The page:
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8 Questions To Ask Before Moving To a New City

Posted: February 06, 2014

Human beings love stability. Settling down in an ideal location and grow old there is an idea that’s both attractive, and rare. Moves are inevitable in our long lives and knowing what you’re in for is a key part of the process. Here are eight essential questions to ask before uprooting your family, your career, and your psyche, and embarking on your next great journey.

Where exactly will we live?

Any resident of a city will tell you, the rosy pictures presented in tourism brochures and commercials are nothing to go by. That’s not to say that cities don’t feature these glossy attractions, simply that the actual quality of any particular neighborhood varies widely. Moving to a new city doesn’t mean you inherit the entire city at once. Your experience is localized to a particular community, and determining where that is will help you focus your expectations, perform more intensive research, and determine how to adapt to the new situation.

How are the schools in that area?

One of the aspects of communities that can differ in a significant way is the school system. It’s important to keep in mind that the milieu of a new city isn’t limited to your opportunities. It’s about making the best of the situation and taking everyone’s interest into account. Looking for a solid school district will not only mean a better experience for your children, making friends, interacting with high-quality teachers, etc. but will help shape their future for the better.

What attractions are nearby?

If television was enough to keep us busy, then amusement parks would be in short supply. Once you’re done moving, unpacking, and working for the week, you’ll need something to do. This means paying attention to proximity to national attractions and local hotspots. While investigating nearby activities, read between the lines. A campus town could mean college football games and a robust arts culture. Moving to a more rural community could mean county fairs and camaraderie. In each case, determining what your destination has to offer will help stave off boredom and give your family something to be excited about.

Are the neighborhoods safe?

There are fun questions to ask (what will we do, where will we go), and then there are more serious questions to consider. Once again, moving to a city means inheriting a community of people, some more unsavory than others. Checking local crime statistics is an important step, but if you need additional peace of mind, installing a quality security system can help ensure that your loved ones are looked after. It’s not a pleasant topic to think about, but it is necessary.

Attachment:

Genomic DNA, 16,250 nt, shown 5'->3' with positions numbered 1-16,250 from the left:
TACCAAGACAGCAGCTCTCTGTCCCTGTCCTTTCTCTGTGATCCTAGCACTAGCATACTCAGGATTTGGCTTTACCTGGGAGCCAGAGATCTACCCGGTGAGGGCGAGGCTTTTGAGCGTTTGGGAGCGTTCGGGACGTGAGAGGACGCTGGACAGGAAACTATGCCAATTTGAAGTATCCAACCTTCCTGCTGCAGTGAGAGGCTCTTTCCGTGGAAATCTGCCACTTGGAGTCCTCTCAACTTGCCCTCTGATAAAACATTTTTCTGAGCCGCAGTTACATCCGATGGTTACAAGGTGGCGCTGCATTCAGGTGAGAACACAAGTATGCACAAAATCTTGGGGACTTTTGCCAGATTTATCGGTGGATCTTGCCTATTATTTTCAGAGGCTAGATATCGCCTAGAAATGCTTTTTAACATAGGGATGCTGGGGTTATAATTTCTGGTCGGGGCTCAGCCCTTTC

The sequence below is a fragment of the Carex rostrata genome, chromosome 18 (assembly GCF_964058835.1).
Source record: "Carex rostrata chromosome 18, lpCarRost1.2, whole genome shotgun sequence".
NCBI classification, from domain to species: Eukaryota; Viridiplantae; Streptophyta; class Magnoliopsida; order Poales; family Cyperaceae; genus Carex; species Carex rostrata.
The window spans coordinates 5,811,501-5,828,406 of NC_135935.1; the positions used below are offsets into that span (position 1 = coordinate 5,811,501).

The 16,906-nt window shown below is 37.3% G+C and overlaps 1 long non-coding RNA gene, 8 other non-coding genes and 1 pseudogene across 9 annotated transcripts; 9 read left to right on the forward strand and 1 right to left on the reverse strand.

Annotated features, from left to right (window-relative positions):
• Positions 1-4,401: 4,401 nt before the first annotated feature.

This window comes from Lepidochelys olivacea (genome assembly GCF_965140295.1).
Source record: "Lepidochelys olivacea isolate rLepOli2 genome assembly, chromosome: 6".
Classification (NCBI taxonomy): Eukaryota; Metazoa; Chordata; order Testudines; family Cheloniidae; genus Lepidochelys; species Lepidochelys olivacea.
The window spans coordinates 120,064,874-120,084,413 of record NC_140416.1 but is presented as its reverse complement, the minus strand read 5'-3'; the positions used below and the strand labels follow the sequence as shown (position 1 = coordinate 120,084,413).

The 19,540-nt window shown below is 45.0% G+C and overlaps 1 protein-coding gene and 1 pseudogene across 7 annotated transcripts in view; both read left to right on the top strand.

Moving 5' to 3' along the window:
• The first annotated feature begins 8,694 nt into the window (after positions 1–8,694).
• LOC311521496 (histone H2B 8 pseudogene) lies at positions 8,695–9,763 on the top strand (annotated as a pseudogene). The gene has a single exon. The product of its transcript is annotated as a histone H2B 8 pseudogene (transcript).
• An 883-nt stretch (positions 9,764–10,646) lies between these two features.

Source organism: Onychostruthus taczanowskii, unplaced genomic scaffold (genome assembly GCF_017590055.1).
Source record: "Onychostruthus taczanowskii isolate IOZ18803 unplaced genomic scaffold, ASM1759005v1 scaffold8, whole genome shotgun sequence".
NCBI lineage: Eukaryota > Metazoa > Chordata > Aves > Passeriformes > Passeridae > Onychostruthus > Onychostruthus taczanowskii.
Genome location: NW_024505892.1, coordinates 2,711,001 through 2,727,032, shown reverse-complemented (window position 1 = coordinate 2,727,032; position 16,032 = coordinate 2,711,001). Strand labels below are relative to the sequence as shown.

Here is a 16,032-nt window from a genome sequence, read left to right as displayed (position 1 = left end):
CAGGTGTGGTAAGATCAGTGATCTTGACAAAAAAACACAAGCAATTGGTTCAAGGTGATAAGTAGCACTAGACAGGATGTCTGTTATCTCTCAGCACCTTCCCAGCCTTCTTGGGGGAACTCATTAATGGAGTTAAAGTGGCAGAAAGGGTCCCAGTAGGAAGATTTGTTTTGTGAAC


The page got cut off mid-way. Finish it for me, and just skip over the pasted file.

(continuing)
What is the cost of living?

A new opportunity may seem like an upgrade, until you realize that your new income has less spending power. Moving across the country to a great city can be exhilarating, but learning that the grocery bill is double what it used to be is a realization no one wants to experience. Check cost of living statistics before making your move and compare them to your current area. It’s not that an increase should be a deterrent, but living within your income is essential.

How do we adapt to change?

The logistical side of the moving process has its own challenges, but what many fail to recognize is the psychological aspect. As much as we’d all love to be Zen masters, moving with the changing tides without consideration or consternation, knowing your family’s capacity for handling change is important. In addition, prepare them, and yourself, for the experience. Explain how circumstances will be different and elaborate on the benefits of the move. And remember: take care of yourself in the process, especially if you’re leading the charge.

What are we leaving behind?

Another difficult topic to address, understanding what you’re giving up is a necessary part of the moving process. Great neighbors? Community events? Good schools? It’s not as though you’re searching for reasons to stay, but knowing the cost of a move, both financially and emotionally, will help determine whether the move is a good idea.

Will we be happier in the long run?

Ultimately, a move should be a boon for you and yours. Moving for moving sake is likely to cause frustration and confusion with your family, so make the change with purpose. Keeping a long-term focus on your family’s happiness is especially important when you arrive. There are likely to be some growing pains as everyone adapts to the situation, but the real effect of the move sets in over time. Keep things in perspective and remember, moving is no short fix; it’s a big investment that requires all the consideration and deliberation you can muster. Relocation can be a challenging life event, but it doesn’t have to be. Knowing how your circumstances will change and, more importantly, improve, will help you and your family adapt to the process and mean a better experience in the long-haul. Pay attention to key characteristics of the specific neighborhood, like schools, attractions, and safety. Determine whether or not you’ll have the financial and psychological capability to handle the change and give some serious thought to the long-term effects of the move. Some topics are easier to consider than others, but knowing everything about your situation and destination, good and bad, will help you make an informed and intelligent decision.